by Amelie Laute
Obviously, we can’t read a whale’s mind and it’s daring to pretend to do so. Still, by trying to understand the threats whales are facing from their perspective, even if it includes projecting our emotions onto an animal, we hopefully might remember more easily and more often what we can do every day to prevent them from dying because of our mistakes. Once a month, we want to show you one of the many worries a whale has to face and give you tips on how you can avoid contributing to their suffering. We will give you a little challenge to implement in your daily routine to start your action.
Imagine you are a humpback whale, big and hungry. You’ve just travelled thousands of miles from the Cape Verde Islands, where you spent the last summer mating, and now a little calf is growing inside you. Slowly, to avoid exhaustion, you glide through the waves, always heading north. For weeks and weeks, you were swimming across an entire ocean to reach what now lays ahead: the rich waters of Iceland. For generations, your family came here as soon as it was warm enough, it is the perfect place to meet the need to fill your empty stomach. You haven’t eaten for months, you have spent all your energy on travelling, mating and nourishing your growing baby. You have lost about 1/3 of your body weight. You’re very hungry! The closer you come, the greener the water becomes. You can sense the abundance of fish and krill that is about to feed you and your growing offspring. Not much farther and you will reach the shore. There, you know, you will find enough food to store up the blubber you need to travel back to the tropics next winter, and to raise and nourish your calf. You are excited!
But, the closer you come, the more you can hear it again. You remember, it started a while ago and it’s becoming louder and louder each year. There are sounds in the water that weren’t there when you were a little whale. You reach the coast, finally, but also the sounds have largely increased in volume now. You ignore the disturbance and begin to feed. Diving down, opening your huge mouth, diving up, pressing out all the water and swallowing. What a feast! You continue eating and filling your stomach. But then the noise increases in volume again, in fact it seems to come right towards you. You can see a dark shape floating on the surface. You try to ignore it, just keep eating, you think. Again, you rise to the surface, your mouth full of food, and you risk a glimpse above the water. You can see the object belonging to the shadow on the surface, it’s sticking out of the water, something or someone is moving on top. You breathe a few times, then you dive down. Trying to avoid the noise disturbance, you swim away from the unknown object, food is plentiful all around. But the object seems to follow, as soon as you show yourself at the surface, it approaches. Again, you try to swim further, but the noise follows. In fact, a second and soon a third object joins and the noise becomes unbearable. What can you do? To show your dislike and maybe to even scare these objects – whatever they are – away, you take all your strength, dive down, then rise and breach out of the water+. The huge splash you cause echoes among the noise underwater. Instead of leaving, though, the objects seem to be even attracted by your breach. Even more of them join in. It’s difficult to think about feeding now, so you start heading north, trying to leave the bay. Breathe little, swim fast. And indeed, this helps. Far out, they don’t follow, the noise level decreases, you can spend more time at the surface again. But also, there isn’t enough food here. Maybe it will be better tomorrow, you think.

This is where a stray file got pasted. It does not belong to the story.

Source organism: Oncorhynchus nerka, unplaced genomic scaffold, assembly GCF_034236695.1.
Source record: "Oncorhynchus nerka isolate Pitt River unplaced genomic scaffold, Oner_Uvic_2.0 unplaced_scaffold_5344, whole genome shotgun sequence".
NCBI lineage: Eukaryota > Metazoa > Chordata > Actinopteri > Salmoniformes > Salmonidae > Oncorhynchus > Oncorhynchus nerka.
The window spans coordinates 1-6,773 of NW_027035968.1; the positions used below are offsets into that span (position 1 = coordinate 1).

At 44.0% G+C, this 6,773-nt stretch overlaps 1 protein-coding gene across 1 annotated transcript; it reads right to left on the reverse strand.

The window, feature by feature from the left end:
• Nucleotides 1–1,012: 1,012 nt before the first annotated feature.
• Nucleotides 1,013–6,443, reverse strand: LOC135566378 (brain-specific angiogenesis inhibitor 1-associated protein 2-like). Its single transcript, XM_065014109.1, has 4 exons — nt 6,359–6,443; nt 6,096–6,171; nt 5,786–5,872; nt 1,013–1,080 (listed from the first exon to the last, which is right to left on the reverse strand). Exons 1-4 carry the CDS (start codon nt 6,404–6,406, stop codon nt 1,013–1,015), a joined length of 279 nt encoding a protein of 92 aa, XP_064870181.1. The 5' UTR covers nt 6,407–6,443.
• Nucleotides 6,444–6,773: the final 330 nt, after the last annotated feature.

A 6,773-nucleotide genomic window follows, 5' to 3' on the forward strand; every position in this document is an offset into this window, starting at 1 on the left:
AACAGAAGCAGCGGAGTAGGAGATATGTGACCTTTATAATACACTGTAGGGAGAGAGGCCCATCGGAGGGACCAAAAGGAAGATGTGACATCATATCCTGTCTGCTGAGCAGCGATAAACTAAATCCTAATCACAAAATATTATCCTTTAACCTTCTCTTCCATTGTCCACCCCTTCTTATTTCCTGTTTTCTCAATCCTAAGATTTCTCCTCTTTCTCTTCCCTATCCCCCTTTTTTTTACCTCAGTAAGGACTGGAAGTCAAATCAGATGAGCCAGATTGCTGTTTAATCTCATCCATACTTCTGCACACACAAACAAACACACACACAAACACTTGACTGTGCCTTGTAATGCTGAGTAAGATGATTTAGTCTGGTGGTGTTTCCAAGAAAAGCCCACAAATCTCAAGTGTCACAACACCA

The next day, you swim back into the bay and immediately you can hear them again. Oh no! Just like yesterday, they come closer, you stop feeding, you leave. More and more days like this follow. Only in the late evenings and nights is it quiet enough to return and fill your stomach. But that means far less food than usual. The summer progresses, nothing changes. Still so much noise, still hungry. Once in a while the sounds are even that loud you can’t focus on orientation properly anymore. Also, communicating with your fellow humpback whales becomes difficult. How can they hear you above all this noise! The weeks go by and slowly the water becomes colder again. You know you will have to leave soon, or you won’t make it in time to the tropics to give birth to your calf in the warm waters of the south. In the old days you would be fat and full now, instead you still feel the need to keep eating today. But you don’t have a choice. One morning you make your decision and start travelling. You’re glad to leave the daily noise, even though the other parts of the ocean are also not as quiet as they used to be. At least those noises aren’t following you everywhere. However, your doubts remain. Will you have accumulated enough fat to raise and feed your baby? And when you return next summer, will there be even more noise? How will your little one cope?
[This story is completely fictional. By imagining what our actions, like whale watching, MIGHT cause to the whales, we can learn respect and try to avoid further impacts even without knowing exactly how they feel.]
+ DISCLAIMER: honestly, we have no idea why humpback whales breach, but it may be for a number of reasons. Breaching does not necessarily mean that whales are feeling stressed or threatened by human activities.
Breaching humpback whale in Skjálfandi Bay. Why is it doing this?
Start a local Monday. Try to plan on eating and buying everything from your region on one day of the week! The more often you do that, the easier it will become, and you can extend it to more days of the week.
Interesting study on noise related levels of stress in right whales: https://digitalcommons.mainelaw.maine.edu/oclj/vol18/iss1/12/